Notwithstanding the failings of this documentary, the impact of technology on all users of social media is a critical area of study and debate. I had hoped that Orlowski's background could have helped him to conceptualise Cyberspace, the figurative space that exists within the scope of the Internet, as an environment – and to portray it as a powerful psychological space. Recently a graphic video of a man dying by suicide on Facebook Live spread to TikTok, Twitter, Instagram and YouTube, likely viewed by millions of unsuspecting users, including children. Just as oil companies have been made accountable by the media, government, and environmental activists to clean up damages, spills, and pollution created directly or indirectly by its products, the social media industry needs to be accountable for spills and effects in terms of humanity.
The precautionary principle has been used to some effect in the environmental debate. It works as follows; if an action or policy presents a risk to the public, or to the environment, in the absence of scientific consensus, the burden of proof that it is not harmful falls on those taking that action. The real question this docu-drama could have addressed is this: what does the precautionary principle look like for content distributed by social media companies in the environment of cyberspace? Monetising harm by designing intelligent algorithms to promote extreme content, and harvest dollars from a child in the ‘attention economy', is not about celebrating access; it is about exploitation. In the bricks and mortar world, we have recognised for centuries that defending freedom for adults to speak and express opinions does not mean giving adults, or in this case technologists, a licence to exploit and harm children. When harm is admitted on the record, then we need to investigate duty of care, if not of the tech employee, then certainly their employers.
If we want to tackle these issues via mass media then we need filmmakers who can provide insight into how our cognitive, behavioural, physiological, social, developmental, affective, and motivational capabilities have been exploited or compromised or changed by technology and we need an evidence base that supports same. Early research started out with cyber utopian optimism. Dana Boyd (2007) wrote of youth infatuation with social network sites from MySpace to Friendster. Sonia Livingstone (2016) noted that ‘Preschool aged children have taken to tablets like ducks to water’. Our own research (DeMarco et al., 2017) sampled across three EU countries, started to add weight to the ‘growing literature which suggests that while the majority of young people are able to safely navigate digital media, a minority are more vulnerable online than others’ (p.111).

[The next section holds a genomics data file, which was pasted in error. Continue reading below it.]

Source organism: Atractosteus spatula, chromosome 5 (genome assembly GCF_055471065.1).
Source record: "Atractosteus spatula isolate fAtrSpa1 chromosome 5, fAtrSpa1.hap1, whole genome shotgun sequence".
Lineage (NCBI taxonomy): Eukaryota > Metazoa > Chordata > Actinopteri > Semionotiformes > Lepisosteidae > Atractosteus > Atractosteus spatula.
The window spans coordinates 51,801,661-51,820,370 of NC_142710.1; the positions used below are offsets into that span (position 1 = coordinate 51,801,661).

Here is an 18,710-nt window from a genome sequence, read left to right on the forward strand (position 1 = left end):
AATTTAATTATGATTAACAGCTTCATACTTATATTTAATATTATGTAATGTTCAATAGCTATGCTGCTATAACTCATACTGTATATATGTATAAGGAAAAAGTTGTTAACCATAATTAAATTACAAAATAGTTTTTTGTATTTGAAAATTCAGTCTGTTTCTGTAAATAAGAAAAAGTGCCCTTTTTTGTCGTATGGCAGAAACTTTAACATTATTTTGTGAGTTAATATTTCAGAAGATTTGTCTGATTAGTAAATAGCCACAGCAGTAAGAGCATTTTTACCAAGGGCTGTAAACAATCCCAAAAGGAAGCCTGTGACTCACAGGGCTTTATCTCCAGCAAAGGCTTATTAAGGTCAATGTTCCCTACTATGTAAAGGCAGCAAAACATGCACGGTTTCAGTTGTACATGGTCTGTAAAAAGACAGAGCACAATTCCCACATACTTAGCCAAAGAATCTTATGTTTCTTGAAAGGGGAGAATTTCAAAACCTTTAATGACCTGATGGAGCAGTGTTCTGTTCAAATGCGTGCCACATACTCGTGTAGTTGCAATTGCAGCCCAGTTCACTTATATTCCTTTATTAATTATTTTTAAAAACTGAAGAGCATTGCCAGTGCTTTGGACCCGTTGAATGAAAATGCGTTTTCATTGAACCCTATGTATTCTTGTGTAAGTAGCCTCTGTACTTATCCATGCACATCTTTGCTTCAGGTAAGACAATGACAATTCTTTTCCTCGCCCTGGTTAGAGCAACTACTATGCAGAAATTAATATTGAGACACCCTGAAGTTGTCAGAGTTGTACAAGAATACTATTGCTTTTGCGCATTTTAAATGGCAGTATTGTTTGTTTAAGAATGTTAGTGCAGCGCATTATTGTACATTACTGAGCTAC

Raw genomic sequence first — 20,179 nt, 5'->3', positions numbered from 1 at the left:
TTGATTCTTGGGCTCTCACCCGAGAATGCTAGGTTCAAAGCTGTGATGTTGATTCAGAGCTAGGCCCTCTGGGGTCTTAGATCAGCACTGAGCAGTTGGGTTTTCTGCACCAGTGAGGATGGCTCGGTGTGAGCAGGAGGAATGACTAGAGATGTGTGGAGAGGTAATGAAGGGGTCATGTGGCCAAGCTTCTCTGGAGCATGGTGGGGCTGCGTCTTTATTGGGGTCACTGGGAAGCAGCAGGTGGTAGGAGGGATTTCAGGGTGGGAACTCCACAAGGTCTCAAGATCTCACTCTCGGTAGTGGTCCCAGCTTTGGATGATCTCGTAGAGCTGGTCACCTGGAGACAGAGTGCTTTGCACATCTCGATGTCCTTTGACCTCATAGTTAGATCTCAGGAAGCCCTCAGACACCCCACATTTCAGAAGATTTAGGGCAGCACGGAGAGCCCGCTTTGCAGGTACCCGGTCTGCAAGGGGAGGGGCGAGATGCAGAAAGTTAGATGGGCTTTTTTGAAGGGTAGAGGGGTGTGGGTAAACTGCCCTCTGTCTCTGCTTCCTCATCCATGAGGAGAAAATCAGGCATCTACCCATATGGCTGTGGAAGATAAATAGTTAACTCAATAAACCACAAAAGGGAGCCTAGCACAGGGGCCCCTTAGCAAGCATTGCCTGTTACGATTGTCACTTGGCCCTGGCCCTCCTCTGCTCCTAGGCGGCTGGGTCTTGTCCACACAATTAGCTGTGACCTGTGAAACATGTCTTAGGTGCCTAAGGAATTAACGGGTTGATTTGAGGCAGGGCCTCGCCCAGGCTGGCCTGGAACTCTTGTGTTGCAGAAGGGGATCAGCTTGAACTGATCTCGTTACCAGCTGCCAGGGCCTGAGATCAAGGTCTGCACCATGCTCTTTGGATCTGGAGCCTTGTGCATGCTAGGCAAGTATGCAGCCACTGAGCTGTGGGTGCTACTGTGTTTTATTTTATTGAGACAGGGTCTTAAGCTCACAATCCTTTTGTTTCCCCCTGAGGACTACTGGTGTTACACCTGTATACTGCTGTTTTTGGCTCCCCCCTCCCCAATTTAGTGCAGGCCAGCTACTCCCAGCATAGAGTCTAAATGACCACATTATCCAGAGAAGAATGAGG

Now, to my eyes, a more dystopian reality is emerging. A recent rapid evidence review for the Home Office (Davidson et al., 2019) found that ‘the open sharing of personal data in public forums has resulted in online harassment in its many forms becoming increasingly problematic – the number of people having negative online experiences is increasing’ (p.1). Jean Twenge, Professor of Psychology at San Diego State University and author of more than 130 scientific publications, argues that digital media use is linked to lower psychological well-being and less happiness (2018, 2019), a view supported by the UK Royal College of Psychiatrists (2020). Whilst readily acknowledging many of the positives of new technologies, researchers also noted that ‘these devices can pose potential challenges to the health and well-being of children and young people’ (p.10), highlighting exposure to violent, graphic, sexual imagery, hate speech, cyberbullying and the vulnerability of children and young people with mental health needs such as depression, anxiety and or developmental conditions such as ADHD. Amy Orben and Andrew Przybylski at Oxford have also evaluated the relationship between digital technology use and adolescent well-being by means of three very large-scale social datasets. They argued that the association between digital technology use and adolescent wellbeing was negative but small, and therefore did not warrant policy change, whilst at the same time acknowledging that their analyses could not provide a definite answer as to whether digital technology actually impacts adolescent well-being.
Perhaps the lack of academic consensus was confusing, or even off-putting, for the filmmakers? Policy makers are, however, less confused, categorically stating ‘Online harms are widespread and can have serious consequences’ (p.3). They recognise the need to investigate the full spectrum of Online Harms as outlined in the recent Department for Digital, Culture, Media & Sport (DCMS) and Home Office White Paper. Importantly, we need balanced, scientific and evidence-based debate, especially with regard to online harm deniers. Some academics who try to tackle and mitigate online harm have been described as ‘moral entrepreneurs’. This phrase has usually been used in a pejorative context, but let’s think about that. Becker (1963) first introduced the construct and it has since been noted that such reformers ‘are often driven by humanitarian motives and can potentially achieve a great deal of good.’ Fishman (2014) described multiple examples of productive moral entrepreneurship, for example the establishment of moral norms against smoking, drunk driving, underage drinking, and copyright infringement. The Social Dilemma missed an opportunity to explore and showcase moral entrepreneurship change agents whereby collaborative ethical leadership could help to inform stakeholders regarding online harms, and therefore help to create new ethical – and, with due consultation and consideration, enforceable – norms.